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The Undiscovered Country

February 26, 2014

Shakespeare called death the “undiscovered country.”  I’m finding grief to be another unexplored country.  I think the key is the subconscious.  My fore-brain, the rational part, the communicative part, is okay.  It understands that Dad is beyond pain and my faith says he’s in paradise.  My emotions, however, are whales in a dark ocean, thrusting up in powerful jumps with no words and no coherent meaning, taking over the conscious mind.

I love my parents.  Mom was the best mom ever; Dad became more than just a father, but a best friend.  I live 3000 miles away but we talked over the phone often.  It’s no surprise, of course, that I’m grieving.  The loss is phenomenal.  It’s just that sometimes the whales are quiet, other times it thunders up from no trigger.  And my whales are on a different cycle than everyone else’s.

When I was in college a friend passed away and another friend stepped in with overwhelming support.  My son is emotionally like me.  I was worried about him, then saw his post on Facebook of  the huge support network around him.  And the whales come charging up.

Look out for whales….


3 Comments leave one →
  1. February 26, 2014 7:17 pm

    We’re praying for you as you plunge the depths of grief. Losing your last parent stirs up so many unexpected emotions. When my Dad died I thought I would be able to handle my Mom’s death in the same way, but there was a strange feeling I didn’t expect when Mom died. There was a passing of a generation and I felt orphaned. I knew in my mind the Truth of eternity and the hope I was promised in my grief, BUT the overwhelming sense of no longer having a parent to call on the phone left a huge void. Rob, I’m praying for you as you travel to say your goodbyes and hug your sisters. God’s grace will comfort you, but it’s a difficult road that no one can walk for you. But Christ has promised to walk with you every painful step of the way.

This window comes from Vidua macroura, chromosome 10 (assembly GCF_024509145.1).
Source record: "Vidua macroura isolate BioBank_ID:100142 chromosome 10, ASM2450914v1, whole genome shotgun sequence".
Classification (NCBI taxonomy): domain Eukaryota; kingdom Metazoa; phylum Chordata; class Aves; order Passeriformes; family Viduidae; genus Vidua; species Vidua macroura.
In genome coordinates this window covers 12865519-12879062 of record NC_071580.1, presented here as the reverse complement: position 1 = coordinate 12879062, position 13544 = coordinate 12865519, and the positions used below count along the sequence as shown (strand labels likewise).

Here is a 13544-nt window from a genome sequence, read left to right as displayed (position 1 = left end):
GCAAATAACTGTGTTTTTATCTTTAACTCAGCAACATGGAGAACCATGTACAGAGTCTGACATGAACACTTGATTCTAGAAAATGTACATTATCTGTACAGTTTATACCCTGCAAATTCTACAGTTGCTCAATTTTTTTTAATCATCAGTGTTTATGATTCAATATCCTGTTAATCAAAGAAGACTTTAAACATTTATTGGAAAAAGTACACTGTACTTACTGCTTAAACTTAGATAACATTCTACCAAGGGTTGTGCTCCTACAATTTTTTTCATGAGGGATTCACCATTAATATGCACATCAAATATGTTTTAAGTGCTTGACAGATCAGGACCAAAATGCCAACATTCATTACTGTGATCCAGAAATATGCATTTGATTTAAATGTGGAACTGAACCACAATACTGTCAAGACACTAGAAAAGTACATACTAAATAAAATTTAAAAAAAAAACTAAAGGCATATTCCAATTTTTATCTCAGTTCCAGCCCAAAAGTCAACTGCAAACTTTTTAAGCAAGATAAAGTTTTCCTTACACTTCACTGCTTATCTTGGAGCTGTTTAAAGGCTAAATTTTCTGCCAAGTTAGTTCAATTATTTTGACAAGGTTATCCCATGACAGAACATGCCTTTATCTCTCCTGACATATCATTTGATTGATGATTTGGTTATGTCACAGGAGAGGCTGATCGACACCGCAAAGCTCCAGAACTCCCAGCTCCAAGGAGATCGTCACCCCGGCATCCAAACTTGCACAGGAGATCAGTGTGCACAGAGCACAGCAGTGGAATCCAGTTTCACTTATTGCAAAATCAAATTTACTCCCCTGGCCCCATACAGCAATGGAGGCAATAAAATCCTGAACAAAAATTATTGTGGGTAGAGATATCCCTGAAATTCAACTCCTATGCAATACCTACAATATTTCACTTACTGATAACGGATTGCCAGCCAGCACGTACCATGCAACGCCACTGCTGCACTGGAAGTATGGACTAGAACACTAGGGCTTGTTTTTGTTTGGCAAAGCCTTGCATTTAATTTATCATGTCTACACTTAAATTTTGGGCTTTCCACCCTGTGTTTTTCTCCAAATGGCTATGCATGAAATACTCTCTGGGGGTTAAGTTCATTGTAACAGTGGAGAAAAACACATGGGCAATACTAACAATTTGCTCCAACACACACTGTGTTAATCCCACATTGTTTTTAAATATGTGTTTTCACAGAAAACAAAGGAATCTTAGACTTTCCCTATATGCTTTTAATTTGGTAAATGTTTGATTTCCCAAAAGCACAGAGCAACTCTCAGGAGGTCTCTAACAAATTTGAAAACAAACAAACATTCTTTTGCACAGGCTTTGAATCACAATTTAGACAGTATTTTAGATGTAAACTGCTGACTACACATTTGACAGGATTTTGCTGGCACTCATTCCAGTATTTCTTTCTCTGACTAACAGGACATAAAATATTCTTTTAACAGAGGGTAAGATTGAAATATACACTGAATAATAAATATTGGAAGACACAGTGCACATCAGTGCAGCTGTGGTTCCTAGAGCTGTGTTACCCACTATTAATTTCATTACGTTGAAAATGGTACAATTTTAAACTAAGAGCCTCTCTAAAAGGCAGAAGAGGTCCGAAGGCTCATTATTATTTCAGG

Love you friend!

  2. Tara Schwab permalink
    February 26, 2014 8:15 pm

    I am so sorry for your loss. I’ll be praying for God’s comfort as you walk through the grieving process, and for safety as you travel.

  3. February 27, 2014 11:08 am

    Rob, this is Matt, not Dawn. I just don’t do Facebooking and stuff.
    I am very sorry to hear about your loss. Somehow the knowledge of, even when we are convinced of the reality of it, of an eternal realm beyond our Earthly imaginings with God doesn’t- can’t keep the whales away. Knowledge may be a comfort but it is not the comfort we want and know. I haven’t lost my parents yet, so I haven’t experienced this one, but I also know there isn’t anything beyond practicalities that I can do to prepare for it or avoid it.
    If anything it only challenges me to love them in as many ways as I can while I can knowing I’ll have to wait a while otherwise.
    When C.S. Lewis wrote in “A Grief Observed” that when Joy G.passed he didn’t doubt the existence of God, but rather questioned the nature of God and said ” so this is what God’s really like. Deceive yourself no longer”. I thought it curious (then) that someone who thought so deeply about God and his faith should look at the pain and cruelty of death and and attribute it to His nature. The older I get the more I can relate to being bitter towards a God who you cannot argue or negotiate with and I personally do not equate resignation with “faith” or “mature submission”. But in the end I think that is all we can do with grief, at least for a long while. It actually makes me glad Christ suffered… that God who could have made himself immune to, death and human grief, did not.
    I know this may be an odd and probably not comforting letter, but those are my thoughts.

    We love you and will be praying for your family.

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